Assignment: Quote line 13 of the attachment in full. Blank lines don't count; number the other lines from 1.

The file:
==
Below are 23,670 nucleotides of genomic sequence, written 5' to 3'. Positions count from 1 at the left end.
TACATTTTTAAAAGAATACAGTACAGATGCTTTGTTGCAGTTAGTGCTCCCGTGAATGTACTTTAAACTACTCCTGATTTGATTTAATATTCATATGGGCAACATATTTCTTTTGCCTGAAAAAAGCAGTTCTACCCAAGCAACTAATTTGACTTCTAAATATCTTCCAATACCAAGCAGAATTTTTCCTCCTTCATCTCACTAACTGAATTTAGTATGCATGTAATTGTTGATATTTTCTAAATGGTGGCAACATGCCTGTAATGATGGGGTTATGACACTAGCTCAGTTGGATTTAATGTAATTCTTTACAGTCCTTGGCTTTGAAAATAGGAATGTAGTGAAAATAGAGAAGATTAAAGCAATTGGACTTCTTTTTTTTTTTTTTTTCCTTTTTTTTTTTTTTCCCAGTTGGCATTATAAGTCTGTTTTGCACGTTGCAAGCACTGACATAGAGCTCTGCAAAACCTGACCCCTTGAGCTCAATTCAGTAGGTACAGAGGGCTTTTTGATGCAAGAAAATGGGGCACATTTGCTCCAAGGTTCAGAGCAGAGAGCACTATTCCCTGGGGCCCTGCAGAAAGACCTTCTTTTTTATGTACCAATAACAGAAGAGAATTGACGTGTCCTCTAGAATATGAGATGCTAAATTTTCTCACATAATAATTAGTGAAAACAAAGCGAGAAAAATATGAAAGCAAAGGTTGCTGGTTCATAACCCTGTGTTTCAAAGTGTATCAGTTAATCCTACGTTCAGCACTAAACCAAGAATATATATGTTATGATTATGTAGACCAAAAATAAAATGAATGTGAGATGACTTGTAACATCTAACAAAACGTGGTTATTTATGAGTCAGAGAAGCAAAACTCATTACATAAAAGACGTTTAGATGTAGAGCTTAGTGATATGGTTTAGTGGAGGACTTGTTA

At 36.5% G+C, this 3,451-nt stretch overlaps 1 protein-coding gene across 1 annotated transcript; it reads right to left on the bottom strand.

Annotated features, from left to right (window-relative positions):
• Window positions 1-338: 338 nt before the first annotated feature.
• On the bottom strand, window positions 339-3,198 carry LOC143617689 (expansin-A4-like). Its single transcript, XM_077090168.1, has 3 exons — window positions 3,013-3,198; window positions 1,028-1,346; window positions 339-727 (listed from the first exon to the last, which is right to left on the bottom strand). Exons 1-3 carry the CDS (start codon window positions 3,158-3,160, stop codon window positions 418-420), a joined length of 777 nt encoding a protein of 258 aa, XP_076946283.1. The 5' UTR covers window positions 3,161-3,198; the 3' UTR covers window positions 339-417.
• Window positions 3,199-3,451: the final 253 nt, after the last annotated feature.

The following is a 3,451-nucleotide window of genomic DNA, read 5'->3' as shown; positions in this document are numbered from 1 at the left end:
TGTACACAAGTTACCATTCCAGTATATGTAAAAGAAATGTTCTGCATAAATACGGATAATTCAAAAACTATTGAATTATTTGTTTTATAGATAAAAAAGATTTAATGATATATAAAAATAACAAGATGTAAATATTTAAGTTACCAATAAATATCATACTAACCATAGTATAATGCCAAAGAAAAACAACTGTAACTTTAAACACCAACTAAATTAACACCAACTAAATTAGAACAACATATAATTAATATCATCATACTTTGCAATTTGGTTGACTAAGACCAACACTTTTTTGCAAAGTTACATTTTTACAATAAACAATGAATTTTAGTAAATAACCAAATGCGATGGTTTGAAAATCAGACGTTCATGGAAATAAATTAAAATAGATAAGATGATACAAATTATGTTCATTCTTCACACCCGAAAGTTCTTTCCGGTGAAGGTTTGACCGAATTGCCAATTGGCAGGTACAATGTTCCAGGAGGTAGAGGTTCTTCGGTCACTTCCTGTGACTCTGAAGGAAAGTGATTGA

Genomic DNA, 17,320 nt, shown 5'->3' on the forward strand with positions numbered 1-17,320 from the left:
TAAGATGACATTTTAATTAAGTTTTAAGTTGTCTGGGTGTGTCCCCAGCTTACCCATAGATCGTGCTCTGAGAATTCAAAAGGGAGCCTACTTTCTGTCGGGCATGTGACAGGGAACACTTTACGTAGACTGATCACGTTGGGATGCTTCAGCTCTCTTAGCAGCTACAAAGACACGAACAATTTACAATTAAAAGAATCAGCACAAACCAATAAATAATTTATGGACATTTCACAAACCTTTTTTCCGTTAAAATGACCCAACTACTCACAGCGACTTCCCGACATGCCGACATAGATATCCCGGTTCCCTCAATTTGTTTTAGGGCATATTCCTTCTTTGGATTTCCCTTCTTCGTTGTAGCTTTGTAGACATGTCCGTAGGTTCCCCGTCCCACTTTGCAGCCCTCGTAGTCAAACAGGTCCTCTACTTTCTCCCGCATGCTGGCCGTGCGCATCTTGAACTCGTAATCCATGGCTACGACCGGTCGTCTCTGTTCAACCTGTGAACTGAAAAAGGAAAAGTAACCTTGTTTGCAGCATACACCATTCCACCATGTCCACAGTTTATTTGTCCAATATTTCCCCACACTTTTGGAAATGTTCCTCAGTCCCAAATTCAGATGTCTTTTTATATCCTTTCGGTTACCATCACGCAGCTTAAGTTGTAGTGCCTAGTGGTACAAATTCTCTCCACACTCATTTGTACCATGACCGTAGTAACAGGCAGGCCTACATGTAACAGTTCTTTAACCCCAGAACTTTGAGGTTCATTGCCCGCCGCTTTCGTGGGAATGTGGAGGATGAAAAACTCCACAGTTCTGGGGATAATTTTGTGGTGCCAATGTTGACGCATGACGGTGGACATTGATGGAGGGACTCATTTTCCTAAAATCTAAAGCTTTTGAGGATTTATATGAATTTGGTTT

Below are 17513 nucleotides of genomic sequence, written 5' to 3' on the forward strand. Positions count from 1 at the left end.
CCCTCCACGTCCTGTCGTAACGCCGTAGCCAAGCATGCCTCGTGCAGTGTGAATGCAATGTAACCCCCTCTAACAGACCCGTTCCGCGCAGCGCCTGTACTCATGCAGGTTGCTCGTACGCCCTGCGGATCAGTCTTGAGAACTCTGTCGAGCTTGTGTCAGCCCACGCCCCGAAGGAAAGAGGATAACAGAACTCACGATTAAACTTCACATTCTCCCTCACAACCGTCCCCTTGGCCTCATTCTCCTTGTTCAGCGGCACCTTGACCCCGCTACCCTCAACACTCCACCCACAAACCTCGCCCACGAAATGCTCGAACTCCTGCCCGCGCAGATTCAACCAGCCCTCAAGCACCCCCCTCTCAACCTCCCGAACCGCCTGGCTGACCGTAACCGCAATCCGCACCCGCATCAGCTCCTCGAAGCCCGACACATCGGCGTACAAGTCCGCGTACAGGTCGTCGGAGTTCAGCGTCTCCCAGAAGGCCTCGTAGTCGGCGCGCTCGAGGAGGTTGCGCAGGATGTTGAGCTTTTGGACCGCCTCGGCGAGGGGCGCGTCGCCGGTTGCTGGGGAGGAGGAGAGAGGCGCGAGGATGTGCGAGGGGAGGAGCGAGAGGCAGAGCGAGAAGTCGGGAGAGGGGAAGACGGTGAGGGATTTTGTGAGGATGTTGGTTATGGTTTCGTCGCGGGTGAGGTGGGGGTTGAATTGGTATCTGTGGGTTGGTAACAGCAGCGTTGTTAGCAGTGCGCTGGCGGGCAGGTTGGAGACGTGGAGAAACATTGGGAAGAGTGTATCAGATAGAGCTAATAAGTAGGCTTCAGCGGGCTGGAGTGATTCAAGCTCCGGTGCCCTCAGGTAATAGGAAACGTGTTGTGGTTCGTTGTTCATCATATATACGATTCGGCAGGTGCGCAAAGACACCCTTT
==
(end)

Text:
CCCTCCACGTCCTGTCGTAACGCCGTAGCCAAGCATGCCTCGTGCAGTGTGAATGCAATGTAACCCCCTCTAACAGACCCGTTCCGCGCAGCGCCTGTACTCATGCAGGTTGCTCGTACGCCCTGCGGATCAGTCTTGAGAACTCTGTCGAGCTTGTGTCAGCCCACGCCCCGAAGGAAAGAGGATAACAGAACTCACGATTAAACTTCACATTCTCCCTCACAACCGTCCCCTTGGCCTCATTCTCCTTGTTCAGCGGCACCTTGACCCCGCTACCCTCAACACTCCACCCACAAACCTCGCCCACGAAATGCTCGAACTCCTGCCCGCGCAGATTCAACCAGCCCTCAAGCACCCCCCTCTCAACCTCCCGAACCGCCTGGCTGACCGTAACCGCAATCCGCACCCGCATCAGCTCCTCGAAGCCCGACACATCGGCGTACAAGTCCGCGTACAGGTCGTCGGAGTTCAGCGTCTCCCAGAAGGCCTCGTAGTCGGCGCGCTCGAGGAGGTTGCGCAGGATGTTGAGCTTTTGGACCGCCTCGGCGAGGGGCGCGTCGCCGGTTGCTGGGGAGGAGGAGAGAGGCGCGAGGATGTGCGAGGGGAGGAGCGAGAGGCAGAGCGAGAAGTCGGGAGAGGGGAAGACGGTGAGGGATTTTGTGAGGATGTTGGTTATGGTTTCGTCGCGGGTGAGGTGGGGGTTGAATTGGTATCTGTGGGTTGGTAACAGCAGCGTTGTTAGCAGTGCGCTGGCGGGCAGGTTGGAGACGTGGAGAAACATTGGGAAGAGTGTATCAGATAGAGCTAATAAGTAGGCTTCAGCGGGCTGGAGTGATTCAAGCTCCGGTGCCCTCAGGTAATAGGAAACGTGTTGTGGTTCGTTGTTCATCATATATACGATTCGGCAGGTGCGCAAAGACACCCTTT